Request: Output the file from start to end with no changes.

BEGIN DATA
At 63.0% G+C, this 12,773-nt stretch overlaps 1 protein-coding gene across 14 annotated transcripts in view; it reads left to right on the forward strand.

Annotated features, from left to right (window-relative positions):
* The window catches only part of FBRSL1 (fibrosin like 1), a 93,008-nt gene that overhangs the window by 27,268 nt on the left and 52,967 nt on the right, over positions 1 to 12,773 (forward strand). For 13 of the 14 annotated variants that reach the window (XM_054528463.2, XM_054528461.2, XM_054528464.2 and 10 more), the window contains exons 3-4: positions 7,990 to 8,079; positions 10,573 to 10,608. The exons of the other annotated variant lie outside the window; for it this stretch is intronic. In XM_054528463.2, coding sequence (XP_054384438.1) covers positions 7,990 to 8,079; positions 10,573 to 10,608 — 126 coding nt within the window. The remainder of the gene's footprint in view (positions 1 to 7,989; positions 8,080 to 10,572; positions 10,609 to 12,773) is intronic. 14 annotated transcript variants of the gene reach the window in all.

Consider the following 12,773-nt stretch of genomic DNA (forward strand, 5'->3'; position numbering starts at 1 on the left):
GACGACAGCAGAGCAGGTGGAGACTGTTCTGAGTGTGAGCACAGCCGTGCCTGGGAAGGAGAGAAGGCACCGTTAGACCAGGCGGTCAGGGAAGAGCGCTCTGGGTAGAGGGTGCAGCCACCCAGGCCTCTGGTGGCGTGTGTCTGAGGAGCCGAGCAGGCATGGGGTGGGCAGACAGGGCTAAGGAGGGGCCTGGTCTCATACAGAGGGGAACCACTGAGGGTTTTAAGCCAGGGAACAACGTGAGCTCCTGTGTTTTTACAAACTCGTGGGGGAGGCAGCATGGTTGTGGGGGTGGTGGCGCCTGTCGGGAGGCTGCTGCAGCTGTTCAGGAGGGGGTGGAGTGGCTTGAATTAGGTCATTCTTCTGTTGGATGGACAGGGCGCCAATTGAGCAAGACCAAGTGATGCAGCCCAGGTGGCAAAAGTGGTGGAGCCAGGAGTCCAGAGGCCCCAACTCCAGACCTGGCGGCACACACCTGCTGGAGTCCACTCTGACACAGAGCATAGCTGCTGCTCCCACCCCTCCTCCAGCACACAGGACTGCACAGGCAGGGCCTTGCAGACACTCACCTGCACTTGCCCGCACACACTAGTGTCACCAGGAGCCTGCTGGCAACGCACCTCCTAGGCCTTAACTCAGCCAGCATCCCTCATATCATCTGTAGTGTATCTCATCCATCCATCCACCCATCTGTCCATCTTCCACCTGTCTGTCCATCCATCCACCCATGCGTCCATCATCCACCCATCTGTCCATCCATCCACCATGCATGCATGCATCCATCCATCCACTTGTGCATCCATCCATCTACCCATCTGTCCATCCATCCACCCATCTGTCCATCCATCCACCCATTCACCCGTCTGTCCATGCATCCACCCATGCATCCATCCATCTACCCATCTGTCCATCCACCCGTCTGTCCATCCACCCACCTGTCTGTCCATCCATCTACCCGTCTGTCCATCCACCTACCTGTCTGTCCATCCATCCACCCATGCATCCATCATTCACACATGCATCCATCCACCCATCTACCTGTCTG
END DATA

At 63.0% G+C, this 12,773-nt stretch overlaps 1 protein-coding gene across 14 annotated transcripts in view; it reads left to right on the forward strand.

Annotated features, from left to right (window-relative positions):
* The window catches only part of FBRSL1 (fibrosin like 1), a 93,008-nt gene that overhangs the window by 27,268 nt on the left and 52,967 nt on the right, over positions 1 to 12,773 (forward strand). For 13 of the 14 annotated variants that reach the window (XM_054528463.2, XM_054528461.2, XM_054528464.2 and 10 more), the window contains exons 3-4: positions 7,990 to 8,079; positions 10,573 to 10,608. The exons of the other annotated variant lie outside the window; for it this stretch is intronic. In XM_054528463.2, coding sequence (XP_054384438.1) covers positions 7,990 to 8,079; positions 10,573 to 10,608 — 126 coding nt within the window. The remainder of the gene's footprint in view (positions 1 to 7,989; positions 8,080 to 10,572; positions 10,609 to 12,773) is intronic. 14 annotated transcript variants of the gene reach the window in all.

Consider the following 12,773-nt stretch of genomic DNA (forward strand, 5'->3'; position numbering starts at 1 on the left):
GACGACAGCAGAGCAGGTGGAGACTGTTCTGAGTGTGAGCACAGCCGTGCCTGGGAAGGAGAGAAGGCACCGTTAGACCAGGCGGTCAGGGAAGAGCGCTCTGGGTAGAGGGTGCAGCCACCCAGGCCTCTGGTGGCGTGTGTCTGAGGAGCCGAGCAGGCATGGGGTGGGCAGACAGGGCTAAGGAGGGGCCTGGTCTCATACAGAGGGGAACCACTGAGGGTTTTAAGCCAGGGAACAACGTGAGCTCCTGTGTTTTTACAAACTCGTGGGGGAGGCAGCATGGTTGTGGGGGTGGTGGCGCCTGTCGGGAGGCTGCTGCAGCTGTTCAGGAGGGGGTGGAGTGGCTTGAATTAGGTCATTCTTCTGTTGGATGGACAGGGCGCCAATTGAGCAAGACCAAGTGATGCAGCCCAGGTGGCAAAAGTGGTGGAGCCAGGAGTCCAGAGGCCCCAACTCCAGACCTGGCGGCACACACCTGCTGGAGTCCACTCTGACACAGAGCATAGCTGCTGCTCCCACCCCTCCTCCAGCACACAGGACTGCACAGGCAGGGCCTTGCAGACACTCACCTGCACTTGCCCGCACACACTAGTGTCACCAGGAGCCTGCTGGCAACGCACCTCCTAGGCCTTAACTCAGCCAGCATCCCTCATATCATCTGTAGTGTATCTCATCCATCCATCCACCCATCTGTCCATCTTCCACCTGTCTGTCCATCCATCCACCCATGCGTCCATCATCCACCCATCTGTCCATCCATCCACCATGCATGCATGCATCCATCCATCCACTTGTGCATCCATCCATCTACCCATCTGTCCATCCATCCACCCATCTGTCCATCCATCCACCCATTCACCCGTCTGTCCATGCATCCACCCATGCATCCATCCATCTACCCATCTGTCCATCCACCCGTCTGTCCATCCACCCACCTGTCTGTCCATCCATCTACCCGTCTGTCCATCCACCTACCTGTCTGTCCATCCATCCACCCATGCATCCATCATTCACACATGCATCCATCCACCCATCTACCTGTCTG